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93% of GPs support NAGP position on under-sixes plan

An independent survey of the country’s 2,900 GPs, conducted by GorillaSurvey on behalf of the NAGP, has reported that 93 per cent support the NAGP’s call for all GPs to refuse to sign a contract which provides for free GP care to all children under six. The results further show that 90 per cent of GPs believe that the scheme will increase inequality in the health system.

The survey, which is still open for response, began on Sunday morning and had 938 respondents by this afternoon (Monday, 9 February, 4.10pm).

The NAGP, in a press release, stated that the survey findings were at odds with Health Minister Leo Varadkar’s stated view that the majority of GPs would sign up to the scheme.

The survey was carried out among GPs regardless of whether they were members of the NAGP, stated the Association.

Mr Chris Goodey, CEO of the NAGP, said: “The figures clearly show that the Government is out of touch with the situation on the ground.

“The Minister has suggested that further investment in general practice is dependent on GPs accepting the under-sixes proposal. We could blithely accept this scheme out of self-interest but to do so would further disadvantage our most vulnerable patients.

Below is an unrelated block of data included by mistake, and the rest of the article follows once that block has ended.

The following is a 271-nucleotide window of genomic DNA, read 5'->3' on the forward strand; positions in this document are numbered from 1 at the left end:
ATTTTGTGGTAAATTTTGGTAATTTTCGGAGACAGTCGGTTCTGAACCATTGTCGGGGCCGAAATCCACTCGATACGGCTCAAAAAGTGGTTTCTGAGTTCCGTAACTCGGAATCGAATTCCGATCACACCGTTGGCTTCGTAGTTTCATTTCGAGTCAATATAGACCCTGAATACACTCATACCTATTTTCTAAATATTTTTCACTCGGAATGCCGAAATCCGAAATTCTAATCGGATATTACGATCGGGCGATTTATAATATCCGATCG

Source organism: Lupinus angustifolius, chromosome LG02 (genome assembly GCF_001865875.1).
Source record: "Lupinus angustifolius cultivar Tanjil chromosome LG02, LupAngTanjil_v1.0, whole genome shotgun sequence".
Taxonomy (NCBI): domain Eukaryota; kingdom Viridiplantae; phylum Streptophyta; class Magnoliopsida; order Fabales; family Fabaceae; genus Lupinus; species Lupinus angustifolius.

“It is morally and ethically wrong to use taxpayers’ money to fund free care for a medically well five-year-old child of someone earning €200,000 per year when an eight-year-old with cancer whose parents are on minimum wage has to fight tooth and nail for a medical card. Any plans for universal healthcare must begin with those who are most in need.”

The NAGP is once again calling on the Minister to postpone the under-sixes scheme and instead “engage in meaningful discussions with GPs so that the available funding can be invested more appropriately”.

Mr Goodey said the priority should be investment in initiatives such as chronic disease management programmes, “which are focused on individuals who have a genuine medical need and will have a positive impact on the health system as a whole”.

According to the NAGP, it represents more than 1,200 GPs.

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